In their collective wisdom, the American Founding Fathers in the Constitutional Convention of 1787 wrote into our primary document that there would be no religious test for public office. Later, in the Bill of Rights, they banned any interference between church and state. They had learned the lessons of Western Europe all too well and sought to avoid that political climate where Catholic and Protestant did battle for centuries over religious preferences, ending up with the doctrine that the people took the faith of their rulers. This was a ridiculous and amoral position, but it was one that calmed sectarian differences for centuries.
In the early 19th century, they still hadestablished churches on a statewide level. But the Founders wanted to make it very clear that on the national level, which they were then creating, there would be no religious oath of office or religious test whatsoever. Their prudence has worked to the benefit of the church and the state over the centuries. When the Holy See wrote President Jefferson and asked how much input he expected in the naming of Catholic bishops, he simply said that the American government was not interested, for this was not Europe.
Now we are seeing the unfortunate return of religious tests and oaths in the silly presumptions of the "Compassion" forum on CNN-a network which obviously has nothing better to do with its time. They stuck Campbell Brown and John Meacham on a panel to interview the two Democrats left in the nomination slug fest and to ask them what they believed about God, death, the origins of life, Genesis, abortion, the family and other issues. Hillary got a chance to swing away at Barack (in a very uncompassionate beginning) by calling him an elitist since he argued that people were bitter and were seeking solace in family, religion, and guns-a rather poor sociological explanation of our discontents and our motivations on his part. She then went on to tell us that the potential of life begins at conception, but she still believes in abortion. For some reason, Hillary went on the talk in oblique ways about the Monica Lewinsky affair and how trying it was, publicly and privately. Somehow God, in all his Majesty and Splendor, figured in that mundane betrayal.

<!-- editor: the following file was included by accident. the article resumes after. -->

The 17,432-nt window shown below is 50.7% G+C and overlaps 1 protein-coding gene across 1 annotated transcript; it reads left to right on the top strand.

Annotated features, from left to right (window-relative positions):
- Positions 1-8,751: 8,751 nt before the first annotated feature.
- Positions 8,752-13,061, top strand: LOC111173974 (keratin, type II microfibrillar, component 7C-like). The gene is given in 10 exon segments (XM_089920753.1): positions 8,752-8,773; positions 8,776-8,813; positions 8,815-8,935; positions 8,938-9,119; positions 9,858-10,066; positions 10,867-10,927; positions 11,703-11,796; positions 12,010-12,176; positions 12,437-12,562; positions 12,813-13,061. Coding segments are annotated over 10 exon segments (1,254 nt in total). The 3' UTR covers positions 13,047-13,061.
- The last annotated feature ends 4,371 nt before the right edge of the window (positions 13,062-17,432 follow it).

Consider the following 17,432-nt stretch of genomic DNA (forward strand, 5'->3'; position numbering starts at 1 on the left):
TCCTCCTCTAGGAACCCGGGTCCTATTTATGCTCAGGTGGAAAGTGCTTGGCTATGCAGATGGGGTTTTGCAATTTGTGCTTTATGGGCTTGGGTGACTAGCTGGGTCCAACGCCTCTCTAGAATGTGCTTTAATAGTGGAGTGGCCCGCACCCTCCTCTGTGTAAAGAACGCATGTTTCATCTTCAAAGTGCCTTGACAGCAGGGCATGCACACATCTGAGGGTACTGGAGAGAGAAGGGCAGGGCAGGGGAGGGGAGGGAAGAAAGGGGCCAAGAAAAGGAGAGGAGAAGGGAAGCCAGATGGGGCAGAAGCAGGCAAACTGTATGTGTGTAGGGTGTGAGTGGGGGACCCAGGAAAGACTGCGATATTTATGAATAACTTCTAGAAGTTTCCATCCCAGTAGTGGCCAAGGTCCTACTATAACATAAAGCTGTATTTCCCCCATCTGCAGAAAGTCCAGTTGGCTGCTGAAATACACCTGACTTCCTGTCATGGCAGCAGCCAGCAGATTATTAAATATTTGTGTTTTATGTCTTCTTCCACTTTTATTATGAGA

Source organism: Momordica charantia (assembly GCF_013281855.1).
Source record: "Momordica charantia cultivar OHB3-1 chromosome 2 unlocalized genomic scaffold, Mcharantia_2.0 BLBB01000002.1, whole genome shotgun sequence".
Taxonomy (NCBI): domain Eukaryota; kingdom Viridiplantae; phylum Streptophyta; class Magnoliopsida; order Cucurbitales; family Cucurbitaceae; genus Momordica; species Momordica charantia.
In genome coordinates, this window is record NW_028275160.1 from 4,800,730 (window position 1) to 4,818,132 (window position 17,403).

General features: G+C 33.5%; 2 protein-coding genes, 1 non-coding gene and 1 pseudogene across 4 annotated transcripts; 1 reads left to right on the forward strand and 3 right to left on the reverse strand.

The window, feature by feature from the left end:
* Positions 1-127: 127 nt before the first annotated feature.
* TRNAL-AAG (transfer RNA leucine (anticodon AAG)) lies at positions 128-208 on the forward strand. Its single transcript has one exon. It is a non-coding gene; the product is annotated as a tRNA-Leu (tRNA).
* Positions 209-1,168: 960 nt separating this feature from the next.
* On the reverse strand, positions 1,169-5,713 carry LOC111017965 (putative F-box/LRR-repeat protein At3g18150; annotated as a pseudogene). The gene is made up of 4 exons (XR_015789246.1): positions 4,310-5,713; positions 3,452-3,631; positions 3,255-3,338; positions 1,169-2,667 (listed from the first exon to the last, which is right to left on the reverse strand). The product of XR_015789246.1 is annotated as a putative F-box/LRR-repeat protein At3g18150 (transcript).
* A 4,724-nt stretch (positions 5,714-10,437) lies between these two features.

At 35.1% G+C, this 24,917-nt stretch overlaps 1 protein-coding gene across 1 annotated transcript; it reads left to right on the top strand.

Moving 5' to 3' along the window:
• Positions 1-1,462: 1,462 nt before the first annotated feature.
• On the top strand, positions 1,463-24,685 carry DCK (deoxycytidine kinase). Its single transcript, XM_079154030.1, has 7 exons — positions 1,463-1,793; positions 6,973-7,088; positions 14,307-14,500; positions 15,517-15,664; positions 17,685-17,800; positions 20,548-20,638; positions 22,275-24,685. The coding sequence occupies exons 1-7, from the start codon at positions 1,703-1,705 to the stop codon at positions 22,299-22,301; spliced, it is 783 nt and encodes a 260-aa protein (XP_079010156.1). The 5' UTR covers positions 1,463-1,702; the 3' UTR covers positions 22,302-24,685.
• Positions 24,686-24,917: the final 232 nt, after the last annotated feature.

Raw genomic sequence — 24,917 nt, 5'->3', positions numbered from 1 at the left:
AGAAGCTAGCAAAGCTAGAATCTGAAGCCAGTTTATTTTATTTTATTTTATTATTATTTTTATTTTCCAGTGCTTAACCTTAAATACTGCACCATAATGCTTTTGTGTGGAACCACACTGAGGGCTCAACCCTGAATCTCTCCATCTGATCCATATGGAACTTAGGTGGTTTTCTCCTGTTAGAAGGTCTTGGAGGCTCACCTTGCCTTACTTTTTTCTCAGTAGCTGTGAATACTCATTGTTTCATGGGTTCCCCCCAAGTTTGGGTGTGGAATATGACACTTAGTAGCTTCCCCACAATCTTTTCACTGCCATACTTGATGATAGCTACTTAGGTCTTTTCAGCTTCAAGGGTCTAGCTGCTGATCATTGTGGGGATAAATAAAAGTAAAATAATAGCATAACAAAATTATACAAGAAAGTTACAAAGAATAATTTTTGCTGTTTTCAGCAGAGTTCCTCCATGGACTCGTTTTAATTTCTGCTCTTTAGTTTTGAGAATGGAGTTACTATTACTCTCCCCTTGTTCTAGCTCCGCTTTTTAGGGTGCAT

Obama came back, telling the audience how he found God while he was a community organizer. Since he was working for churches in Chicago, he had to join one of them. So he happened on the most powerful church in the city, surprise, surprise, the parish of Reverend Wright who was, apparently, in one of his less belligerent phases. Obama let us know that he believed somehow in the creation story, but not necessarily in six real 24 hour days. He also believes in evolution. Still, he insisted he was a Christian and had attended Roman Catholic school even in Moslem Indonesia -a twist we had not heard before. He went around and around on abortion and euthanasia, two terms which fundamentalists find difficult to disassociate from liberal. But he felt comfortable when the fundamentalists in the crowd told him that their faith was embracing more of the social gospel, more of a concern for the planet, green life, for AIDS prevention and peace in the world. There is common ground, Obama rejoiced.
All that's nice, I guess. We really do need to understand these candidates' moral views, even if those views don't impact a whit on their bare-knuckled politics. There was something very wrong and very un-American about these two candidates pandering to the Christian right and allowing them to create a religious test. Let us stay with the Constitution as it is and remember that we should give unto Caesar whatever is Caesar's. Please, Democrats, do not make God into a precinct captain in the party.
Michael P. Riccards is Executive Director of the Hall Institute of Public Policy – New Jersey.